A solution is certainly known whereby large letters in a very wide format range are ejected into specially-shaped stacking compartments to achieve a very high stacking quality (DE 198 05 562 C1). However, only small stacks approximately 150 mm high are formed in these compartments, and they have to be removed manually. The throughput is also very low due to the relatively slow transport speed.
An advantage of the invention, stated below, is to provide a device for stacking flat postal articles that stacks flat postal articles with minimum disturbance, upright on their narrow edges, in a continuous, edge-oriented stack, regardless of thickness, rigidity and format.
The wire-shaped, centrically arranged, helical coils, fastened to the rotatable receiver, into which the fingers of the rake protrude such that the helical coils can turn in the gaps, with the individual postal articles being transported into the gap between the helical coils of a course and, standing on the fingers, being pushed through the rotating helical coils to the support or to the stack of postal articles already standing on the base, mean that each individual postal article is held, slowed down and continuously moved on separately. All movements are thus definitely reproducible. The fact that the postal articles stand on the fingers at the height described means that the articles cannot become incorrectly entangled in the helical coils.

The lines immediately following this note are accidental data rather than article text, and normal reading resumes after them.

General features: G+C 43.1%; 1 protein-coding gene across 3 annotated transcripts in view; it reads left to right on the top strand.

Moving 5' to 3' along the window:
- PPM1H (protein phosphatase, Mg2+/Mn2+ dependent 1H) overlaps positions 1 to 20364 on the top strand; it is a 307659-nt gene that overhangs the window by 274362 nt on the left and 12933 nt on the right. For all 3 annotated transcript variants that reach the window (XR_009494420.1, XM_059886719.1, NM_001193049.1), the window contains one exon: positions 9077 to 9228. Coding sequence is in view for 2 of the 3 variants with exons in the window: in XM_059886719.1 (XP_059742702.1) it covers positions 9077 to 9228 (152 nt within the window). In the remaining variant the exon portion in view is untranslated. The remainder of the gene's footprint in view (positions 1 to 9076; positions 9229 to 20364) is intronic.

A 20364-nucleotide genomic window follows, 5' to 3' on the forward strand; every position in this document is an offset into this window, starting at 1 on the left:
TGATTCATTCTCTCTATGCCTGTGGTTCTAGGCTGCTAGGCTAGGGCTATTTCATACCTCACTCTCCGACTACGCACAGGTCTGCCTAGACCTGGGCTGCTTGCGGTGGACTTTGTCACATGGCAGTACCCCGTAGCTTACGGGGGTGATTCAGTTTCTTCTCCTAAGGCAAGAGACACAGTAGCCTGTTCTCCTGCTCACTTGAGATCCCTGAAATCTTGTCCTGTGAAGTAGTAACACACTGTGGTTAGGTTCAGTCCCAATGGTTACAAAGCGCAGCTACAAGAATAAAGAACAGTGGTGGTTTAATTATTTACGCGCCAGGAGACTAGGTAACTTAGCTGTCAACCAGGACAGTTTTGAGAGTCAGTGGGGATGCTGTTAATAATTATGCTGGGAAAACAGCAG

It is thus advantageous if the helical coils have a triangular cross-section and the cross-section is aligned relative to the direction of feed of the postal articles into the helical coils, so that sticking or entanglement of bent or kinked postal articles in the helical coils is largely prevented.
In order to be able additionally to guide the largest postal articles safely, the height of the outermost helical coils above the fingers advantageously corresponds almost to the height of the largest postal article.
In a further advantageous embodiment, the individual postal articles are fed from above into the area of the course of the helical coils, in that the movement of the helical coils is directed toward the supporting wall and/or the base. The effect of this is that the postal articles are aligned toward the fingers and supporting wall due to the frictional driving forces at the helical coils.